and Galaxy Zoo Could Aid Global Climate Project
Leading climate scientists will gather in
the UK this week to finalise plans for a revolutionary project aimed at transforming their ability to predict
meteorological disasters. The goal is to create an international databank that would generate forecasts of
The scientists' plans include:
■ Creating a global network of weather stations that would provide daily temperature
readings for any spot on the planet. At present, only monthly readings are generated for the United States and
Europe, while virtually no data is provided for much of Africa, the Amazon and Antarctica.
■ Digitising old sea logs - including those of the Bounty, the Beagle and Scott's
Discovery - to build up a data set of historical weather patterns.
■ Persuading many countries that currently refuse to provide meteorological
information to the rest of the world to open their data banks.
■ Seeking help from web companies and organisations such as Google and Galaxy Zoo to
help volunteers decode data. In this way, meteorologists hope to transform their long-term forecasts.
"It is now very clear that humanity is changing the climate through the greenhouse
gases we are pumping into the atmosphere," said Peter Stott, head of climate monitoring at the UK Met Office, one
of the organisers of this week's meeting. "But we don't know yet, and what we really must find out is how those
changes will affect a particular area.
"We need to answer key questions such as whether the onset of the monsoon in India
will be delayed, how the frequency of droughts in the Horn of Africa is changing, or whether Europe will experience
more severe heatwaves in future."
In recent months Moscow has been blanketed in smog from burning peatlands, a giant
island of ice has splintered from Greenland and floods in Pakistan have killed about 2,000 and left millions
homeless. Scientists believe that, as climate change takes an increasingly tight grip on the planet, more and more
of these events will happen. They want to learn how to predict such occurrences and give vulnerable areas accurate
warnings about potential catastrophes.
However, meteorologists are limited by the lack of data they receive from monitoring
stations around the globe. Although there are more than 6,000 such stations providing data about temperatures,
wind, precipitation and other variables, these only generate monthly averages for a particular locality.
"We need to get daily temperature readings if we are going to make accurate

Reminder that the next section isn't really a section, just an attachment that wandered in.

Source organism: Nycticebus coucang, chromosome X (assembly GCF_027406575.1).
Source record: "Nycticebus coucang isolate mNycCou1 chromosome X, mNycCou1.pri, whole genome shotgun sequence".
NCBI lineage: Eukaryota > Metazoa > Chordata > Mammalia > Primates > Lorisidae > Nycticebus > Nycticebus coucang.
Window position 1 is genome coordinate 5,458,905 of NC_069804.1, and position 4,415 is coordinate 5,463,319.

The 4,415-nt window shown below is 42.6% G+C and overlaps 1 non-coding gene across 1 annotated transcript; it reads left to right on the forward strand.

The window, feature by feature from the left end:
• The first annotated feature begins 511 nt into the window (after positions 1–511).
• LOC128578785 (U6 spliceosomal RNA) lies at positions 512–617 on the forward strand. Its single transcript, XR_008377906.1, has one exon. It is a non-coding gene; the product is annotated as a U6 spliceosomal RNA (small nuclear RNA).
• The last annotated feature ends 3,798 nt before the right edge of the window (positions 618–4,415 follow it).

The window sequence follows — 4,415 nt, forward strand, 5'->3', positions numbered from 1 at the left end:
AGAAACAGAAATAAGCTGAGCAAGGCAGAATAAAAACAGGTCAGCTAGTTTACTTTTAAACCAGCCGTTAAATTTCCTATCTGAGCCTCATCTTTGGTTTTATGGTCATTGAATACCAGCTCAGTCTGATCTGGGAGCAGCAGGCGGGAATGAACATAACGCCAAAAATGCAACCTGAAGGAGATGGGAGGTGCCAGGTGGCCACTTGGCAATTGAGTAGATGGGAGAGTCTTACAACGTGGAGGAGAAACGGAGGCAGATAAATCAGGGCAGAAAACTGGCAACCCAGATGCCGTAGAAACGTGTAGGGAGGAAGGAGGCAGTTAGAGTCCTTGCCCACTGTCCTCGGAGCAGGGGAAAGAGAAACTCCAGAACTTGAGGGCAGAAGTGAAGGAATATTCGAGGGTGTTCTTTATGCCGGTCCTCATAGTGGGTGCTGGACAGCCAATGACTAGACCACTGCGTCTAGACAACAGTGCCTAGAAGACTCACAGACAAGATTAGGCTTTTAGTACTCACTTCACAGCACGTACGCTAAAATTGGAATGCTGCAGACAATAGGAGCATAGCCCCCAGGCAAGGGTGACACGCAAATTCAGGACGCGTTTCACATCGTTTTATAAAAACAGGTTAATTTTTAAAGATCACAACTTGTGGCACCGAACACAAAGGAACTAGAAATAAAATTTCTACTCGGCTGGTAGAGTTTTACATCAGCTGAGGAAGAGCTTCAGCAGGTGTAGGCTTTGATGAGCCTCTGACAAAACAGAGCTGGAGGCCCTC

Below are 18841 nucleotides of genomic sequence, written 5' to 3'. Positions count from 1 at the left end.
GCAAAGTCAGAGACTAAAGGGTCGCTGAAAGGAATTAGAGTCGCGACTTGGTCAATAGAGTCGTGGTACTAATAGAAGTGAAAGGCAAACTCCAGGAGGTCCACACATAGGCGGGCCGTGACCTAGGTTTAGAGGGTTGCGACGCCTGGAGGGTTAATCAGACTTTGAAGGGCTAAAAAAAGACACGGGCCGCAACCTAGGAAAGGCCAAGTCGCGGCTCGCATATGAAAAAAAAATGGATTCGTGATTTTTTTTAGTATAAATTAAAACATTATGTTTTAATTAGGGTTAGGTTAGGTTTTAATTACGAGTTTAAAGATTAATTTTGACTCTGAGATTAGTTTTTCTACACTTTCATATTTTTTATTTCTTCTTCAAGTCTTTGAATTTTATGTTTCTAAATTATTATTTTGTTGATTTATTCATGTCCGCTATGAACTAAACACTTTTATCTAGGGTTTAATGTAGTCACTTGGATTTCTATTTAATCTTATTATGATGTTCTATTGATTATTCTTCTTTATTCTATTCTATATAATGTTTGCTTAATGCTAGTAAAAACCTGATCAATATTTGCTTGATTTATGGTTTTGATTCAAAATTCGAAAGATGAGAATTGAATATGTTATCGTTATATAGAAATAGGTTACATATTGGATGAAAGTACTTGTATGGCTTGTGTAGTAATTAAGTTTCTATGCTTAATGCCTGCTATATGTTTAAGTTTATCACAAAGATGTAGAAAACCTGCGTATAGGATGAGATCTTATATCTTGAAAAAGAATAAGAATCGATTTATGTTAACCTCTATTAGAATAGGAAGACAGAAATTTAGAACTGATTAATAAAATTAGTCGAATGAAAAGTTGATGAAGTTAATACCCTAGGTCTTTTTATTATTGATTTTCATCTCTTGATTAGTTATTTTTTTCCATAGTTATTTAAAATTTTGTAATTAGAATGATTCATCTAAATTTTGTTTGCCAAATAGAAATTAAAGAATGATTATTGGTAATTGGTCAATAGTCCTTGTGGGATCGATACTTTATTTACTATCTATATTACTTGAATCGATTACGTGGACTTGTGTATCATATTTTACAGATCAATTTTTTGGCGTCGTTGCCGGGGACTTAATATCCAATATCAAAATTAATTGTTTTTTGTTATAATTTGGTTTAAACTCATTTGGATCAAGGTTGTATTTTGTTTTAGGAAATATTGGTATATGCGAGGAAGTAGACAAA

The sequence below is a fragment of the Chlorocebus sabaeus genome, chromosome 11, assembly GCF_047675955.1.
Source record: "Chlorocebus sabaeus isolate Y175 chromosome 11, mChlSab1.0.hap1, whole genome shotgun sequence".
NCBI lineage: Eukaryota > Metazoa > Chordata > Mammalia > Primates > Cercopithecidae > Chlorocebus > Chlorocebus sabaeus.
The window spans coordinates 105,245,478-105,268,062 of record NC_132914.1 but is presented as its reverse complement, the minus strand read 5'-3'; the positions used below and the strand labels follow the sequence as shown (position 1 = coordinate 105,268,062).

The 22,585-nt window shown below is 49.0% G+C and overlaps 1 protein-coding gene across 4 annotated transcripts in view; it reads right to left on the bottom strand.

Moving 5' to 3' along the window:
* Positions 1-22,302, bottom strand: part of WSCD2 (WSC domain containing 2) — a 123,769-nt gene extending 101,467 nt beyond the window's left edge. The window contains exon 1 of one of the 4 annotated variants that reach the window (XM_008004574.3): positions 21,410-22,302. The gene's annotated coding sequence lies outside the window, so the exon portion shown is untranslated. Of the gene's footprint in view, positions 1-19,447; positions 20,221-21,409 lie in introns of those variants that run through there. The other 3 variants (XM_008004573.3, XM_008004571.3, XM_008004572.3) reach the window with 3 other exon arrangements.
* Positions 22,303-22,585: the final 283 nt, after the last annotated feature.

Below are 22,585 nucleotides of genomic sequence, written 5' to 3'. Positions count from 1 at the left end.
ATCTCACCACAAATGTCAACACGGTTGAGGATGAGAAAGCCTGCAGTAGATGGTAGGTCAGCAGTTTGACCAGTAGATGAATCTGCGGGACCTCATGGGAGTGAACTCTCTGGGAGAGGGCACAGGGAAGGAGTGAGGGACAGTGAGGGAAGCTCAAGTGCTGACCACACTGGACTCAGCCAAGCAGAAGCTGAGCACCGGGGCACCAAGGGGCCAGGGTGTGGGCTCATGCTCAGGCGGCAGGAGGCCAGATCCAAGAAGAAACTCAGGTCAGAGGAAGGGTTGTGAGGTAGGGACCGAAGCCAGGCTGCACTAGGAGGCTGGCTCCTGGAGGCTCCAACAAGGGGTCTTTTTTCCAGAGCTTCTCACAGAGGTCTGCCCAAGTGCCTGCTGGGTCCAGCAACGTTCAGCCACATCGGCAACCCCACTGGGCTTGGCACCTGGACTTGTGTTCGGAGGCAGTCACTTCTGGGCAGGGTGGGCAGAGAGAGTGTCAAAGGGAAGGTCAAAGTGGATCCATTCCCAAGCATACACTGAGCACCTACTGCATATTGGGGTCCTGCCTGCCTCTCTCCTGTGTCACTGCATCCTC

forecasts," said Peter Thorne, of the Co-operative Institute for Climate and Satellites in North Carolina. At the
same time, swaths of Africa and Antarctica and much of the Amazon have no stations at all.
One of the aims of this week's meeting is to discuss ways in which daily readings
could be generated by increasing the number of these remote, unmanned stations. It is intended to begin
negotiations with countries that refuse to give out readings from weather stations on the grounds that such
information could be sold. Simply opening these nations' data banks would double the information available to world
However, it is the decoding and digitising of old logs from some of Britain's most
illustrious sea voyages - a process likely to involve assistance from organisations such as Google - that promises
to be of particular public interest. Throughout the 19th century and for many of the early years of the 20th
century, Britain's navy ruled the oceans. Daily information about weather conditions recorded in logs gives an
invaluable insight into climate patterns for these decades. Examples include the logbooks of the ships of the East
India Company, which are held in the British Library, the logs of Royal Navy ships during the first world war,
which are held in the UK National Archives, and those of the major Antarctic expeditions, which are currently being
digitised by the Met Office.
"The problem is that the data is stored in old logbooks and it is an extremely
laborious business to turn that information into digital form," added Stott.
However, recent developments on the web have provided precedents for providing help
for such work. Three years ago Chris Lintott, an Oxford physicist, set up a website called Galaxy Zoo which asked
the public to help classify photographs of a million galaxies. It has turned into the biggest citizen-science
experiment on the web. Galaxies can be classified as spiral, elliptical or merging. However, with images of more
than a million taken by astronomers, their categorisation - crucial for understanding the evolution of the universe
- was daunting until Galaxy Zoo was set up. By logging on, members of the public can classify galaxies and have
proved as good as, and in some cases better than, professional astronomers.
Now meteorologists hope that Galaxy Zoo, whose organisers have been invited to this
week's climate meeting, can provide a model that will allow the public to help in the massive job of digitising the
weather data left by sailors.
"We need not only to create climate data sets at daily or even shorter timescales, at
a resolution of a few kilometres at most, but to generate data sets as far into the past as possible," said Stott.
"That is why we are planning to take all these different approaches."
by Robin McKie (science and technology editor for the
Observer). - 8th September 2010